In this webinar, Seyfarth attorneys Robert Milligan, Jonathan Braunstein, Daniel Joshua Salinas, and Darren Dummit covered the recent developments in consumer class actions related to COVID-19 in California, explaining the claims and expected defenses, and proactive attempts that companies can employ now to attempt to avoid these suits.

As a conclusion to this webinar, we

Companies responding to the pandemic are faced with the challenges of not only complying with federal, state, and local emergency orders and guidelines for each location in which they operate, but also ensuring that any measures taken to address the foregoing do not affect compliance with other laws.  In the wake of business closures and

Even before the COVID-19 pandemic, businesses around the world had been bracing for the financial and operational impact of the new California Consumers Privacy Act (“CCPA”), which took effect January 1, 2020. Despite existing and ongoing uncertainty around how to comply and interpret the law, the courts had already began seeing private class actions brought

We are pleased to announce the webinar “Hot Topics and Trends in California Consumer Class Actions” is now available as a webinar recording.

On Wednesday, August 7, 2019, Seyfarth partners Robert Milligan and Joseph Escarez reviewed the latest consumer class action law developments affecting companies that do business in California. It is no secret

On Wednesday, August 7, 2019, at 12 p.m. CT, Seyfarth attorneys will review the latest consumer class action law developments affecting companies that do business in California. It is no secret that resourceful plaintiff’s attorneys target companies conducting business in California with expensive and time-consuming putative class actions alleging violations of federal or state consumer

Seyfarth Synopsis: On June 5, 2019, the Ninth Circuit issued an opinion in NEI Contr. & Eng’g, Inc. v. Hanson Aggregates Pac. Sw., Inc., 2019 U.S. App. LEXIS 16885 (9th Cir. June 5, 2019), upholding the district court’s decertification of a class whose class representative lacked standing on its individual claims.

NEI Contracting and Engineering, Inc. (“NEI”) sought to bring a class action based on allegations that Hanson Aggregates, Inc. (“Hanson”) violated California Civil Code section 632.7 for recording phone calls without the consent of the individuals placing the calls. The district court, after initial certification, decertified the class, observing that the individualized inquiries required to determine if each class member consented to the recording would predominate over questions of fact common to all class members. The court also found that NEI did not have standing to bring its individual claims.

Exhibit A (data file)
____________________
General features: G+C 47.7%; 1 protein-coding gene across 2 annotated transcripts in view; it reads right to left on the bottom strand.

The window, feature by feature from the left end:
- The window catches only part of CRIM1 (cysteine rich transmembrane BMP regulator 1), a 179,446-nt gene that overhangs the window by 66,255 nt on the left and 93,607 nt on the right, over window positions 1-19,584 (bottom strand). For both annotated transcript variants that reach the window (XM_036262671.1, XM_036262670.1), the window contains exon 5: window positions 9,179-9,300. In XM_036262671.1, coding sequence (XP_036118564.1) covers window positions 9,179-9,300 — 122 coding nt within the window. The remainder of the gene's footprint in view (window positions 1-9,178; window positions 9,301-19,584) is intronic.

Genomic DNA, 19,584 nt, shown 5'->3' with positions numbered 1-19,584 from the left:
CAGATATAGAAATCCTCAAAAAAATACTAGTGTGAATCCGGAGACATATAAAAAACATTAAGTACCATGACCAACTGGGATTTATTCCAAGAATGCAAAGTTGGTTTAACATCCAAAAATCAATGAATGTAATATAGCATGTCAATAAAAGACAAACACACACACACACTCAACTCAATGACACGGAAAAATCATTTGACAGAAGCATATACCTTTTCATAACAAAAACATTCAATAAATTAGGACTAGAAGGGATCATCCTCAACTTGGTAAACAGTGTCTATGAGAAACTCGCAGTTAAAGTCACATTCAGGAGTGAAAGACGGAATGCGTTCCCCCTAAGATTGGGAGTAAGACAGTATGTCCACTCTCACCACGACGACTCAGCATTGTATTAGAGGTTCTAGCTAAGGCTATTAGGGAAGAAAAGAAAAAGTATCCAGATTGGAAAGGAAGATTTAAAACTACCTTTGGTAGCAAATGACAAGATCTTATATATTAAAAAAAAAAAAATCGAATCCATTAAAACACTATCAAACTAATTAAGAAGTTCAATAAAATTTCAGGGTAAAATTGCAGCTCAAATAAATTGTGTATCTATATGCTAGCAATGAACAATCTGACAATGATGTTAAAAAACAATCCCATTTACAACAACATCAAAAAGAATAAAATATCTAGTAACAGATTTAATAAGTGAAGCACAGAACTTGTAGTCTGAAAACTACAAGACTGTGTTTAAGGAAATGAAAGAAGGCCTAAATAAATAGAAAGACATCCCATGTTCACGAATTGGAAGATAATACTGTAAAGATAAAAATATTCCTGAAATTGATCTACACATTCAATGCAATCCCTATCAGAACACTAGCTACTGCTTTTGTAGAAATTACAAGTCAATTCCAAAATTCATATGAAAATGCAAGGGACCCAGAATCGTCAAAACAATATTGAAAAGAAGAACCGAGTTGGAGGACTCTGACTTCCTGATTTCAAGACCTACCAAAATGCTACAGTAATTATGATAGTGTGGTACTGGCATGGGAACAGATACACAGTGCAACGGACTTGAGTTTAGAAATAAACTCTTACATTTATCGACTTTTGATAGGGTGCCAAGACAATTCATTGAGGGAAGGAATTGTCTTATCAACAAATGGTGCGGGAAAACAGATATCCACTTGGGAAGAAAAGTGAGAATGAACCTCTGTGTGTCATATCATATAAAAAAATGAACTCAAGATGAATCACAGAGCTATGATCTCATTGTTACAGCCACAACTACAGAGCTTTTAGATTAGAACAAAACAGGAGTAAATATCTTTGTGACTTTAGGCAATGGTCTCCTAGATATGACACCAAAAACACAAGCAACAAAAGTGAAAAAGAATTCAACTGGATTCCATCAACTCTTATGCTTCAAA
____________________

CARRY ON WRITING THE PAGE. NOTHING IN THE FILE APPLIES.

Continue Reading Ninth Circuit Upholds Decertification of Class in Unauthorized Customer Call Recording Suit Where the Class Representative Did Not Have Standing

On September 20, 2018, California Governor Jerry Brown signed into law AB 1884 and SB 1192, which prohibit certain restaurants from offering plastic straws and restrict the default beverage in kid’s meals to water or milk. These restrictions go into effect on January 1, 2019. Restaurants that fall within the scope of these laws are

On September 19, 2017, Governor Jerry Brown signed into law AB 2632, which amends California’s slack fill law, and provides manufacturers, retailers, and consumers with greater clarity regarding the requirements for packaging.

Slack fill is the empty space between the actual container capacity and the volume of the product in the container (i.e., the air in a bag of potato chips). Manufacturers and retailers may include slack fill in their products, but the question of whether slack fill is permissible turns on whether the empty space is deemed “non-functional.” “Non-functional” slack fill is impermissible because it can mislead consumers into believing they are getting more product than the package actually contains. 
Continue Reading CHIP CHIP HOORAY! California Adds Exemptions to Slack Fill Law